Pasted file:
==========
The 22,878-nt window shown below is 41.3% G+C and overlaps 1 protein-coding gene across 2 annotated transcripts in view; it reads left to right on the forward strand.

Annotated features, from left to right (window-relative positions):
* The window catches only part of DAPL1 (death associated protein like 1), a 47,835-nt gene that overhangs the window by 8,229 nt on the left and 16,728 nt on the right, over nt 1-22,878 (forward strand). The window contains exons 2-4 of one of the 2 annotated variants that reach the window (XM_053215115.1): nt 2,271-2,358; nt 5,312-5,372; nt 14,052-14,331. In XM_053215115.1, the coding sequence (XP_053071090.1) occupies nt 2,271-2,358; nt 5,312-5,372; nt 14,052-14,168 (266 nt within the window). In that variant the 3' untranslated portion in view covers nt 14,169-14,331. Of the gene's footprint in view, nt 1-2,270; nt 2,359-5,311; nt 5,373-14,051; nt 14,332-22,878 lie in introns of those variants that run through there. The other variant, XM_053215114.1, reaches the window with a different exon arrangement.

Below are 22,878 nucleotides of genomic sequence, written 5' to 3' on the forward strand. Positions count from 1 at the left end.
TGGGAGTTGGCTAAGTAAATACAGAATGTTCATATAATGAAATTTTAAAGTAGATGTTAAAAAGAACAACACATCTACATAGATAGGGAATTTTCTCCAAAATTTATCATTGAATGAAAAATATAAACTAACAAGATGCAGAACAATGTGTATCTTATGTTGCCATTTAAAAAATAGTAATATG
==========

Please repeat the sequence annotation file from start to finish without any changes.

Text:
The 22,878-nt window shown below is 41.3% G+C and overlaps 1 protein-coding gene across 2 annotated transcripts in view; it reads left to right on the forward strand.

Annotated features, from left to right (window-relative positions):
* The window catches only part of DAPL1 (death associated protein like 1), a 47,835-nt gene that overhangs the window by 8,229 nt on the left and 16,728 nt on the right, over nt 1-22,878 (forward strand). The window contains exons 2-4 of one of the 2 annotated variants that reach the window (XM_053215115.1): nt 2,271-2,358; nt 5,312-5,372; nt 14,052-14,331. In XM_053215115.1, the coding sequence (XP_053071090.1) occupies nt 2,271-2,358; nt 5,312-5,372; nt 14,052-14,168 (266 nt within the window). In that variant the 3' untranslated portion in view covers nt 14,169-14,331. Of the gene's footprint in view, nt 1-2,270; nt 2,359-5,311; nt 5,373-14,051; nt 14,332-22,878 lie in introns of those variants that run through there. The other variant, XM_053215114.1, reaches the window with a different exon arrangement.

Below are 22,878 nucleotides of genomic sequence, written 5' to 3' on the forward strand. Positions count from 1 at the left end.
TGGGAGTTGGCTAAGTAAATACAGAATGTTCATATAATGAAATTTTAAAGTAGATGTTAAAAAGAACAACACATCTACATAGATAGGGAATTTTCTCCAAAATTTATCATTGAATGAAAAATATAAACTAACAAGATGCAGAACAATGTGTATCTTATGTTGCCATTTAAAAAATAGTAATATG